Making the first shot count applies just as much to turkey hunting as it does when chasing any other quarry. Yet, many hunters turn their noses up at the thought of going after gobblers with a break-action single. There’s real satisfaction, and usually cost savings as well, in taking the challenge of bagging big birds with one shot. Here are the best of the best single-shot shotguns – some old and out of production, others brand new – but they’re all ready to punch your tag.
Henry Single Shot Turkey
Meet Henry’s first turkey-specific shotgun – the H015T-12, which joins the company’s existing family of singles. With a 24-inch barrel and 3.5-inch chamber, this single is both maneuverable and a thumper. In fact, it’s one of few magnum-chambered 12-gauges in Henry’s current catalog. Not only is it a natural in the woods, but it also wears the official pattern of the National Wild Turkey Federation. Though it looks synthetic, the stock is actually still American walnut covered in full Mossy Oak Obsession camouflage coverage.
To additionally specialize this gobbler getter, Henry ships the gun with an extended Turkey choke for tight patterns at distance. The guns boast standard Rem-style tubes, so extra tubes can also be purchased. The red and green fiber-optic sights acquire quickly and show up well on those gobbler necks. The barrel is drilled and tapped for additional optics mounting options and accepts a standard Weaver 82 base. Retail price is set at $687, with guns shipping immediately and ready to hit the woods for the Spring 2021 season.
The Savage Model 301, branded for a while as the Stevens 301, is a single-shot, break-action, purpose-driven turkey shotgun. The diminutive gun was built to excel with Federal Premium’s Heavyweight TSS turkey loads. Partner that ammunition with the tightly choked .410 specialty gun, and we have one hell-bent on putting out deadly patterns with minimal recoil. All that in one of the most inexpensive platforms on the market.
Synthetic stocks are finished in either Mossy Oak Bottomland or Obsession camouflage. The 301 Turkey can be had in 12 and 20 gauge or .410 bore. The 3-inch-chambered shotties wear a 26-inch carbon steel barrel regardless of bore. The 301 is then tipped with an extended, extra-full turkey choke, all optimized for the TSS payloads.
The first iteration 301 Turkey featured a removable one-piece rail, making it easy to mount an optic. The second variation, the 301 Turkey XP, actually includes the red dot optic. The latest 301 Turkey Thumbhole adds a thumbhole stock to the .410-bore model. No matter which you choose, prices are incredibly reasonable and start at only $209.
Thompson Center’s swappable barrel Encore platform is a well-loved gun in its many centerfire rifle configurations, but hunters often forget the single shots can be shotguns, too. Current Encore and Pro Hunter owners can customize their frame with either a T/C or aftermarket shotgun barrel in 12 or 20 gauge. The company offers a true turkey gun as well.
The purpose-built Encore Pro Hunter Turkey is available in either 12 or 20 gauge. The break-open single shot is chambered for 3-inch shells. Adjustable sights with fiber-optic inserts allow quick sighting on gobblers. There’s full Realtree AP HD camouflage coverage, along with T/C’s Flextech stock inserts that significantly help negate recoil. The included extra-full turkey choke ensures tight patterns. MSRP is set at $892 for this specialized single shot. The company’s lifetime warranty provides nice peace of mind as well.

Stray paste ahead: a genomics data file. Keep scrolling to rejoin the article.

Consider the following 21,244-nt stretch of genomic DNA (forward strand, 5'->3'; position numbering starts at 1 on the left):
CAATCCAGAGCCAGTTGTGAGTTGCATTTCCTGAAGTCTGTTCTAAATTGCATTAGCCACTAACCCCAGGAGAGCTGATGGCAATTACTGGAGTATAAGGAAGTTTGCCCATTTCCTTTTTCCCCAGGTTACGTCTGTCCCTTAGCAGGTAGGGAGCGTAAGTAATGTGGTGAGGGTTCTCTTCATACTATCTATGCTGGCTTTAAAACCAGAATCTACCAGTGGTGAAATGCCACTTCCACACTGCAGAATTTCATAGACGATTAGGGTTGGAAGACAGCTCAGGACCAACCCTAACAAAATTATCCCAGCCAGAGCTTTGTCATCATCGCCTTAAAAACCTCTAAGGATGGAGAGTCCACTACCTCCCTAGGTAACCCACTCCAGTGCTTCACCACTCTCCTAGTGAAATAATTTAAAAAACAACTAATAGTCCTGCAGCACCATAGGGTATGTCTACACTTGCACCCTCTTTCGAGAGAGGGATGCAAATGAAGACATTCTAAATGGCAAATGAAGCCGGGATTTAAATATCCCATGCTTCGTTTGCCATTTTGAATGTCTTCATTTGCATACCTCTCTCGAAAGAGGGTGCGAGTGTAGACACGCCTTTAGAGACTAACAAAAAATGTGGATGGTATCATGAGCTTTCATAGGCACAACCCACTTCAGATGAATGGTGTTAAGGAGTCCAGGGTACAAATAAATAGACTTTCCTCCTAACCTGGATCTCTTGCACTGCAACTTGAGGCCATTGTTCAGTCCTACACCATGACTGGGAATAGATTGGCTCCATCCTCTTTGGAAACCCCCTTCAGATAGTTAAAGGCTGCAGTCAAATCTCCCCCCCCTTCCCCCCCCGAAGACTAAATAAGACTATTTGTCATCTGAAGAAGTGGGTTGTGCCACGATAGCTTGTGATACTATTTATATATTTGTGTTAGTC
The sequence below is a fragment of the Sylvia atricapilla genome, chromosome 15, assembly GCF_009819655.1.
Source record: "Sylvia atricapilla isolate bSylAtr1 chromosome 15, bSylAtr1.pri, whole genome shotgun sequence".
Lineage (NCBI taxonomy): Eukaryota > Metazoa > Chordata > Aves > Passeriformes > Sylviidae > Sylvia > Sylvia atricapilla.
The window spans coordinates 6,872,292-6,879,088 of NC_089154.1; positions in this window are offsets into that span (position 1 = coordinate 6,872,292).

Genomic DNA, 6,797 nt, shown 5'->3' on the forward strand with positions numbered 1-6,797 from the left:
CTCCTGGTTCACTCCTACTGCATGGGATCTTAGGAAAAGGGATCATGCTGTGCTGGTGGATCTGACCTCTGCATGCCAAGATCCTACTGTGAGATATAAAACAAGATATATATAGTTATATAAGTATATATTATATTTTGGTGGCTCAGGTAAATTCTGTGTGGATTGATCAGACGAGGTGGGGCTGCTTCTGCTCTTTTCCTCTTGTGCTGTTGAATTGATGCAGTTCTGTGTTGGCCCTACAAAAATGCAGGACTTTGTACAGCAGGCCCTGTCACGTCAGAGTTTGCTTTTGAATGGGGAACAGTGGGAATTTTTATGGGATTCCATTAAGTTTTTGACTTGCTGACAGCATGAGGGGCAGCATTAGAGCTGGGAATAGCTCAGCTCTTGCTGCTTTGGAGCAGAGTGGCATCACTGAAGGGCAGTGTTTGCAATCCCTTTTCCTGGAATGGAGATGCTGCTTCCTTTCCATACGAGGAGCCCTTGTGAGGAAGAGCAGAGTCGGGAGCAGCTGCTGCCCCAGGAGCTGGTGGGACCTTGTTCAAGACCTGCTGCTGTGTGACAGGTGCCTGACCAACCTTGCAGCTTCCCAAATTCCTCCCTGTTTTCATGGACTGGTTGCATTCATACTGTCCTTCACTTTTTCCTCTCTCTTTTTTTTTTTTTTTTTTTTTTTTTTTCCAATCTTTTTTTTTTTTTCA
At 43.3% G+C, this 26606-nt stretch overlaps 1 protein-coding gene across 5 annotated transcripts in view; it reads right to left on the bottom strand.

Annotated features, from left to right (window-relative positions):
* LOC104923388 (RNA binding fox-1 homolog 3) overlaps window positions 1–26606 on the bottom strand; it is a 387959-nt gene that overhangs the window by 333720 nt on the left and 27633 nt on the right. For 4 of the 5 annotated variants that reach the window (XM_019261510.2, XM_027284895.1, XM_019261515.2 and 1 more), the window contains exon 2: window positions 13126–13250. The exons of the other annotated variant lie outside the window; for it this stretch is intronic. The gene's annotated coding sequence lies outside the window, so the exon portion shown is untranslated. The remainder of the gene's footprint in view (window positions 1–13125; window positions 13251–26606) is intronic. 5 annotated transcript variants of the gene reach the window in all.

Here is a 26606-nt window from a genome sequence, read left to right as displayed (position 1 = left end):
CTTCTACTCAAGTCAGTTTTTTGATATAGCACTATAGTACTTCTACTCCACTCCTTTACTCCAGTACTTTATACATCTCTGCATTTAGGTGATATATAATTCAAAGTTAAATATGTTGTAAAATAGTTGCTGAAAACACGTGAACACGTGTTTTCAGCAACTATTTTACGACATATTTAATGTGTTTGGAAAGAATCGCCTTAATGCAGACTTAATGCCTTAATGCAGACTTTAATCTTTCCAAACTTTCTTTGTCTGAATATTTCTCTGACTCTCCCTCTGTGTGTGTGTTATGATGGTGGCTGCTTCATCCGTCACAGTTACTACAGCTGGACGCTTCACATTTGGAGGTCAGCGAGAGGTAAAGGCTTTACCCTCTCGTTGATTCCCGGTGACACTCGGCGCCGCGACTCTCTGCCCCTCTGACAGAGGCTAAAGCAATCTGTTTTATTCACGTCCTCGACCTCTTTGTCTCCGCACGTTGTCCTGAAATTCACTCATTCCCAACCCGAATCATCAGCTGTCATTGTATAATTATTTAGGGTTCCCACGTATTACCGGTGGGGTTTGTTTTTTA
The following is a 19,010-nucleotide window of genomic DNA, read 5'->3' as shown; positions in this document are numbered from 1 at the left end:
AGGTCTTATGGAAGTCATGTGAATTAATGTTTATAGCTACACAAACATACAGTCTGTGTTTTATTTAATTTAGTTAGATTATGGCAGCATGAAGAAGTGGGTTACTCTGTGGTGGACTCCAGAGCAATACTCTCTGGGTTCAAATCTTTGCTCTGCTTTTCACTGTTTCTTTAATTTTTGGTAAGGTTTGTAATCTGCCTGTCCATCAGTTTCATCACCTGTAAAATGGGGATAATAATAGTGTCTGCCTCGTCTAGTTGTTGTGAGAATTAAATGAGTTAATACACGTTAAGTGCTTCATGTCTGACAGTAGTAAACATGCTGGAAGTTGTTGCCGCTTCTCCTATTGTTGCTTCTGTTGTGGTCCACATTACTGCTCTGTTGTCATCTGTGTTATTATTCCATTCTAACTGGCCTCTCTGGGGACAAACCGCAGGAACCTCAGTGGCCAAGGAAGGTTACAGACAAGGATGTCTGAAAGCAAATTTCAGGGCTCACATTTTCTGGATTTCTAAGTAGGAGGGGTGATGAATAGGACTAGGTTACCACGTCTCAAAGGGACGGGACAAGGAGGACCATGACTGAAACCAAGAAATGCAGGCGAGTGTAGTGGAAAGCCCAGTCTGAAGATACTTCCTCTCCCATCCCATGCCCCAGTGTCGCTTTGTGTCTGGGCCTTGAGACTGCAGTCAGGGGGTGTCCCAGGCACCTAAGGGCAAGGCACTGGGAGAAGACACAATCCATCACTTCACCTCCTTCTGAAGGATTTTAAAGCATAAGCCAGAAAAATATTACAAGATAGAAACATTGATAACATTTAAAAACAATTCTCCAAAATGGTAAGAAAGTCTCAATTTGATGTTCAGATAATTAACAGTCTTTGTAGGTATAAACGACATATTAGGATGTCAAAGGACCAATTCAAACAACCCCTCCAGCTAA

Some guns exude class, and that’s certainly the case with Winchester’s Model 37. Those smooth lines and quality build seem destined for the turkey woods. While you can’t run out and buy a new 37, lovely specimens still grace the used racks of many gun shops. Winchester started building the 37 after WWI with an exposed, abbreviated hammer and ejector. The singles were built of steel and walnut and could be had in five bores—12, 16, 20, 28, and .410, with barrel lengths from 26 to 32 inches.
All were fixed chokes, with the majority being full, though modified and cylinder bores are also seen.
Many Model 37s, especially the “red letter” era guns, now have excellent collector value in high condition; however, because they were utilitarian guns, many were well used. But they are still perfectly shootable today. Production ended in the early 1960s, though we’d love to see a re-make of the 37. Grab a full-choked Model 37 for some legitimate throwback turkey hunting joy.
Over the years, these simple singles could be had in almost every shotgun bore, with the majority wearing fixed chokes. There were numerous models, including the Topper, Pardner, and 88. There were compact youth models, wood, synthetic, and even a Turkey-specific variant.
Ever wanted to pull the trigger on a 10-gauge single? This is the most inexpensive option. For turkeys, we prefer the 24-inch barrel options chambered in your choice with a fixed full choke, though many others will bag gobblers just as well. Although, these brands have been yet another casualty of the recent Remington-family dispersion. We can only hope for a future return of these utilitarian singles.